But yes, Carrickfergus. We arrived here (still in Northern Ireland, still along the coast, but heading down towards Dublin) and immediately got some fish and chips and headed to Carrickfergus castle to eat 'em by the water. It was some good stuff.
The seagulls were mighty appreciative of our lunch, as well.
Getting ready to go in...Cannons! Cannons are cool. Also "cool," was when Bran totally slid off his cannon in the top pic, landing in a crumpled heap and making sure the whole castle, if not the whole city, knew of his fate. Then Nuala slid off funny and was dangling precariously and loudly while we were rushing to Bran's aid. Can't let him get all the attention, you know.... Maeve did NOT fall, but just didn't like sitting up there. Or didn't want to be left out of the racket-making.
This picture is unrelated to the cannon issues. I can't really remember why we were lucky enough to get this glare... honestly, it's not that rare of an occurrence, so it has to be a reeeeaaaally special glare to stand out. But it's still funny. Not so much at the time, I'm sure. Luckily she can switch it on and off pretty quickly. When she wants to.
Carrickfergus Castle was Bran and Nuala's favorite. They liked Dunluce Castle a lot, but that was just a big, wild shell of a castle, and Carrickfergus had cannons, and all these great statues dotted throughout.
It was more informative in a fun way, and I can see why little kids would like this one better. But Dunluce was just so rugged and wild. I'm glad we got to see both.
In a banqueting hall. That ship in the middle of the table is called a "nef," and salt was kept in there to display the banquet-giver's wealth. Salt was quite the expensive commodity back in the day.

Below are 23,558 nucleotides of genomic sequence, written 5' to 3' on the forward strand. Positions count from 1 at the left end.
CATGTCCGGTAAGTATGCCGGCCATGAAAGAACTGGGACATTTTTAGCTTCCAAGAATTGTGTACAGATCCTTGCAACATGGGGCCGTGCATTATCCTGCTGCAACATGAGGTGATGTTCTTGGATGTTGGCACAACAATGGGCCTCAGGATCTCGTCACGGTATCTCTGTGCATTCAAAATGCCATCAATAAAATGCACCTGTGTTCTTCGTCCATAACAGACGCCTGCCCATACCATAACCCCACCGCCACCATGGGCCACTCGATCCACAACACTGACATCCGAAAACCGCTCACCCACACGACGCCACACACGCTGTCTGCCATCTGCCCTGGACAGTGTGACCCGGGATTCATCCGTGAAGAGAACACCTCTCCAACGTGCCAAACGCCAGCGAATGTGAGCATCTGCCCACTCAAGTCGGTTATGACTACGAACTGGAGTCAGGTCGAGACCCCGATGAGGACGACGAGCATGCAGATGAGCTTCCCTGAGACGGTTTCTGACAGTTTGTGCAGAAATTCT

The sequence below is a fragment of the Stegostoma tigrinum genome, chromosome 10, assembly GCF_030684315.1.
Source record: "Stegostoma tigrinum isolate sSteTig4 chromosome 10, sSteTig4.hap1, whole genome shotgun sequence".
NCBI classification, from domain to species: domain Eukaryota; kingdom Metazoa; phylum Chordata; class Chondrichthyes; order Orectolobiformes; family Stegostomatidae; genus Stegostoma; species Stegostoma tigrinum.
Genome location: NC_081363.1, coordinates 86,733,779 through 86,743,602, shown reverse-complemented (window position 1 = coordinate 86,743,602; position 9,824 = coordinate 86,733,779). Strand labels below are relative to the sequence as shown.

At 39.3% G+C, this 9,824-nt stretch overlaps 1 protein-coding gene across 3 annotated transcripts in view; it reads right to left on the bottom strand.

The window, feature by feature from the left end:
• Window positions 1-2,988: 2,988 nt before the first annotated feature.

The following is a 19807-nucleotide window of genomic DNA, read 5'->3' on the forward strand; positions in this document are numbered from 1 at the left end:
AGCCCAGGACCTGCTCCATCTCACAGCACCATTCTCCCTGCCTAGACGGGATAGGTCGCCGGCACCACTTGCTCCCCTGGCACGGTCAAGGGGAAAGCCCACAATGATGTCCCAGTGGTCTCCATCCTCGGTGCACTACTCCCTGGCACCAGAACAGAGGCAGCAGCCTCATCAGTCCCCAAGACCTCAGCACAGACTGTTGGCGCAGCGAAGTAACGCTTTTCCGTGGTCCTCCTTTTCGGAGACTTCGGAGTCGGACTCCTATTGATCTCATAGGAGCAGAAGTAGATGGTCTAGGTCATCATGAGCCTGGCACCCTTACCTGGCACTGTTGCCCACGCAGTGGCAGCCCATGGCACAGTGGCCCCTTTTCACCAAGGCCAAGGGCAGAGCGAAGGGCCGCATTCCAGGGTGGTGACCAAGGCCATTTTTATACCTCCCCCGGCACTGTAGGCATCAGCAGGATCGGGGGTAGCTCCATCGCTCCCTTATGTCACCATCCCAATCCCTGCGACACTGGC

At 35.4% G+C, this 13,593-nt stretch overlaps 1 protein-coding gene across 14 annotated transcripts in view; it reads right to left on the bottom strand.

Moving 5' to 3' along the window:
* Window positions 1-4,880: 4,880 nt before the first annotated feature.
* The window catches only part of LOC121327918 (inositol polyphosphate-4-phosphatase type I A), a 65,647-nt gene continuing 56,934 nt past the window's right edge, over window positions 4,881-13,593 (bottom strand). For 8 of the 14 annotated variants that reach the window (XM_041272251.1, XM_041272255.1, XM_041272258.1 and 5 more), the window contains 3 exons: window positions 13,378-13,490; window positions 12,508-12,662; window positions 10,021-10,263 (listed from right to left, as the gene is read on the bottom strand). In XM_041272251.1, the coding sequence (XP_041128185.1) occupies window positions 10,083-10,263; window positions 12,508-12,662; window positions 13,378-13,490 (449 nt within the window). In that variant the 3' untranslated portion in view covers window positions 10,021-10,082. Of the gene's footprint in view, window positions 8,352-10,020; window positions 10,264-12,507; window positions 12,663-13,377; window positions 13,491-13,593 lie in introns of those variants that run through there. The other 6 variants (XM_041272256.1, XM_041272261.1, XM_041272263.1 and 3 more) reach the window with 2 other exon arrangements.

Up at the top of the castle there was this awesome game room. A huge chess set (obviously), a crossbow and some other weapons you could hold, a giant game of chutes and ladders with DRAGONS, and some other fun stuff.
Then we left, after Bran agonized for about 20 minutes over which little knight figure he should buy to add to his Baby Warriors (a post of its own... he's so cute with his "baby warriors" :) collection.
We slept at another great B&B just down the road from the castle. Actually, we almost ditched and looked for a hotel because no one answered the door or our calls for about 20 minutes. We were in the car looking for hotels on the GPS when the lady who runs the B&B pulled up. Poor thing, she was quite frazzled. She'd been stuck in traffic in Belfast for 5 hours after a bomb scare was called in. Yeah. Anyway, the B&Bs all served us deliciously artery-clogging Ulster Fry breakfasts, which is an egg or two, sausages, bacon, soda bread and/or potato bread, usually fried... hmmm... I guess that's it... It differed from the traditional Irish breakfast by omitting the black pudding, which is 100% okay in my book! And the fried breads were yummy :) And we had the MOST amazing brown bread one morning... Mmmm... but anyway... There's Maeve asleep in her little tent. The twins used these, and only one is really surviving right now. Bran totally ripped holes in the mesh of the other one when he was two. These tents are so perfect for traveling with little ones.
Then, we went to Dublin! We spent the day Saturday and flew out early Sunday morning.
We went to the Natural History Museum, where we ooo-ed and aaaah-ed over the size of the ancient Irish Elk and Maeve had a nice long conversation with some bottled squid.
It was a pretty neat (and free) museum. Loads and loads of animals. The first floor was full of animals native to Ireland, and the second of anything else. The kiddos enjoyed it a lot.
Then we went to St. Stephen's Green to have a little picnic and let the tykes run off some of that quickly-regenerating energy. I like this pic of Maeve. She's chasing birds with a little stick that totally looks like a shillelagh, which is basically an Irish walking stick.
Wheee! Yeah, it was a fun playground.Then we went to the nearby little town of Swords, to see its castle. Unfortunately, the castle was closed. We WERE able to stand outside of it, though. See?
Then we went back into Dublin and went by the GPO, or the General Post Office, which was the headquarters for the Republicans during the 1916 Easter Rising. As I mentioned before, I was reading a great book (1916 by Morgan Llewellyn) about the Rising, so it was really neat to go see the GPO in person, and see the bullet holes in the columns and walls.... I'm sure I've been by here in visits past, but that was before I could actually appreciate it.